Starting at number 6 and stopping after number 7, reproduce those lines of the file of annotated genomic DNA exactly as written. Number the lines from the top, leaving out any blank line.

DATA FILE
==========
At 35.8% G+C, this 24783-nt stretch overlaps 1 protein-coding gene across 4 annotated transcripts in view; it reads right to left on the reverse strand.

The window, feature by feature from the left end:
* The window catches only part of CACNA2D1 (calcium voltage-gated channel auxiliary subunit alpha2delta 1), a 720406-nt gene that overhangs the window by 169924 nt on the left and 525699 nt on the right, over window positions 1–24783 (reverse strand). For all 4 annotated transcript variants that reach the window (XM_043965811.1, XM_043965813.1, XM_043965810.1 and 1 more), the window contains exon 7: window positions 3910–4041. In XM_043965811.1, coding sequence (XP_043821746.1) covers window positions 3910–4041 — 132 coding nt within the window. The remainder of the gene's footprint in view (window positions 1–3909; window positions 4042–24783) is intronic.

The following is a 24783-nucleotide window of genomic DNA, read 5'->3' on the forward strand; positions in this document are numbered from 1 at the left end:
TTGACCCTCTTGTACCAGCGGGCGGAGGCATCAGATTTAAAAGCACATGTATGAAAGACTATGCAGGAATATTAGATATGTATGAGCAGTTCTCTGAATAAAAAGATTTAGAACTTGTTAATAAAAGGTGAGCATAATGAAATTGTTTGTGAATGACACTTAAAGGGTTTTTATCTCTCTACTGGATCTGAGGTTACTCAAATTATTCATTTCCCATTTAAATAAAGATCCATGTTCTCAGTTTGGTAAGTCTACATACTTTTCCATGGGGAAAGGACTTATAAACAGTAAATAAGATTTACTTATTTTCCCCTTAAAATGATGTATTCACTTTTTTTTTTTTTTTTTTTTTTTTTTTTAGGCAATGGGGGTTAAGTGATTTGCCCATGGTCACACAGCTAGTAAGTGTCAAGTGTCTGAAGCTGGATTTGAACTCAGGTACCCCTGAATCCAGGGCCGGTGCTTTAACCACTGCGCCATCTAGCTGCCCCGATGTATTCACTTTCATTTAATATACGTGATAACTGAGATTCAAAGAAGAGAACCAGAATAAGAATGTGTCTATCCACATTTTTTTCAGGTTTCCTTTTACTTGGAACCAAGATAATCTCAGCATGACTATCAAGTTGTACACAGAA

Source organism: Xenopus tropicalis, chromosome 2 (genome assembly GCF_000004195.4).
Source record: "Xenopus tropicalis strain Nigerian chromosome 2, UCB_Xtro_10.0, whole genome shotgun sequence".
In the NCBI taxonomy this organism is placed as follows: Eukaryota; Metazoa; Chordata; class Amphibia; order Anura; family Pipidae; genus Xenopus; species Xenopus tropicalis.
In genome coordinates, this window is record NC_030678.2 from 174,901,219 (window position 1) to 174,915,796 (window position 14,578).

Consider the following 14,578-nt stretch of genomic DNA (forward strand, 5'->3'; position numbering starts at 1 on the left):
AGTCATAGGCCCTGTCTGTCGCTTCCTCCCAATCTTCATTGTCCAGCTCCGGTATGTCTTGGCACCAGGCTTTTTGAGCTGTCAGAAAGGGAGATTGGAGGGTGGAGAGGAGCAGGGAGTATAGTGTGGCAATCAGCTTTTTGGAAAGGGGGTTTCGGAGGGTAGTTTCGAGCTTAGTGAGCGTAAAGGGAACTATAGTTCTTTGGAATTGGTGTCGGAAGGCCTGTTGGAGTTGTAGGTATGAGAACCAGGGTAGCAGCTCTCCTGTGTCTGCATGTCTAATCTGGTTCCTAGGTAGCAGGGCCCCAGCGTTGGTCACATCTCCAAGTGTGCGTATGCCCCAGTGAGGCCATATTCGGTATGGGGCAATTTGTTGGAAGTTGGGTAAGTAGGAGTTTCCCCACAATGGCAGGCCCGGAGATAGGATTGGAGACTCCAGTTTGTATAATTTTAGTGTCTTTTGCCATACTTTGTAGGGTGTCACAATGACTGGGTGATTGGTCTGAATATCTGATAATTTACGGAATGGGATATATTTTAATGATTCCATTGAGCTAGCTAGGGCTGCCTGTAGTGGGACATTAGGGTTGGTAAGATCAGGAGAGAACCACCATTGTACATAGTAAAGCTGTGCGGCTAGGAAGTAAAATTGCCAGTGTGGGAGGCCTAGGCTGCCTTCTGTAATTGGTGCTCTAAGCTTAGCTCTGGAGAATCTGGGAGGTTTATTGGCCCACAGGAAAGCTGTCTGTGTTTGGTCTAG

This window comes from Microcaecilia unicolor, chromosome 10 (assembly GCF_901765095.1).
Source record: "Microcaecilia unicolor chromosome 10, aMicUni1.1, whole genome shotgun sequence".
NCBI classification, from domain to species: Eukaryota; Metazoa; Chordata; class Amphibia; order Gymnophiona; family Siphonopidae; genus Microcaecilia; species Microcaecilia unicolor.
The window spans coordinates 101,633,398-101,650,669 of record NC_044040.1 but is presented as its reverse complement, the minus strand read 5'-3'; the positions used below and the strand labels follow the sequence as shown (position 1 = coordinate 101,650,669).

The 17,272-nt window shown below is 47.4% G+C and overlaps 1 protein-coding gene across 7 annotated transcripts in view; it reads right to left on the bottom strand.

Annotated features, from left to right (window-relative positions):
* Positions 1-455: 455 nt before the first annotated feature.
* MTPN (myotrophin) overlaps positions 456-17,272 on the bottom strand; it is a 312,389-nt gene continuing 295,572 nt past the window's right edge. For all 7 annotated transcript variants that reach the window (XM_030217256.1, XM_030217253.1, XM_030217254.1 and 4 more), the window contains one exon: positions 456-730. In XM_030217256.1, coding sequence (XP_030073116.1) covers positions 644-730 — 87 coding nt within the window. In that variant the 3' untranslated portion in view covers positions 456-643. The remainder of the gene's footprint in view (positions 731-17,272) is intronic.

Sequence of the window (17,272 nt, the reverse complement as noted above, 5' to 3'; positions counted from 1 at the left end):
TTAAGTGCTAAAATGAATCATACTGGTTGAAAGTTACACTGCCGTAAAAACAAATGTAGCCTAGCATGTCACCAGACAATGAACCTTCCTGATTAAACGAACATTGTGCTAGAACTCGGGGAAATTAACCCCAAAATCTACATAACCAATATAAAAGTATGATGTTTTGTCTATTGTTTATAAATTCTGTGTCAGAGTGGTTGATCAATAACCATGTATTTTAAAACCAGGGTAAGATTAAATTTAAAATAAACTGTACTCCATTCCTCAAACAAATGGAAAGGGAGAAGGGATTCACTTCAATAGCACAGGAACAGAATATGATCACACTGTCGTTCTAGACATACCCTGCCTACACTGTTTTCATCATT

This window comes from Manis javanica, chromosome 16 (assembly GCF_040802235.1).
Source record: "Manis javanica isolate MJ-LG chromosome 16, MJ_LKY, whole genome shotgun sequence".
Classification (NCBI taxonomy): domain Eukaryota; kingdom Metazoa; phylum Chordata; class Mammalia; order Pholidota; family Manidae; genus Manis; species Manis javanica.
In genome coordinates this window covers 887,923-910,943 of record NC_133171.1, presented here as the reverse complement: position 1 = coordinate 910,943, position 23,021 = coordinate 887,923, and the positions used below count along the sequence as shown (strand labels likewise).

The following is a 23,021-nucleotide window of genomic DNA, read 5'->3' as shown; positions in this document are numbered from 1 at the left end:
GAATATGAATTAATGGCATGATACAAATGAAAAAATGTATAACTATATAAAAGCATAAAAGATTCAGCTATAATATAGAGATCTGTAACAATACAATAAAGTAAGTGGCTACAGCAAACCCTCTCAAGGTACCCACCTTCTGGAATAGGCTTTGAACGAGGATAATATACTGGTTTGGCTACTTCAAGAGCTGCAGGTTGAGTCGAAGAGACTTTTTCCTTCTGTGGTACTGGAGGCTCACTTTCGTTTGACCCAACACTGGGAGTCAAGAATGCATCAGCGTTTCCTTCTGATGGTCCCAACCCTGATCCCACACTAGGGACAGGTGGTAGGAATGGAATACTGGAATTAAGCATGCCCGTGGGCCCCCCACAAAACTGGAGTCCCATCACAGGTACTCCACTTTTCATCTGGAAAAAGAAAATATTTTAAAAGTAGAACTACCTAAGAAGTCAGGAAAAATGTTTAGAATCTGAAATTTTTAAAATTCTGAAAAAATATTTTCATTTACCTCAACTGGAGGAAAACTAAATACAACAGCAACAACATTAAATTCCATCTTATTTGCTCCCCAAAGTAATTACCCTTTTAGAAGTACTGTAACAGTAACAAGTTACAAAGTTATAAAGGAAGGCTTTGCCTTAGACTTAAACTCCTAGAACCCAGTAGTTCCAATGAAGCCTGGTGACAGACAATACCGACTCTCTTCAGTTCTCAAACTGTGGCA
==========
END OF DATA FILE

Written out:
Source organism: Xenopus tropicalis, chromosome 2 (genome assembly GCF_000004195.4).
Source record: "Xenopus tropicalis strain Nigerian chromosome 2, UCB_Xtro_10.0, whole genome shotgun sequence".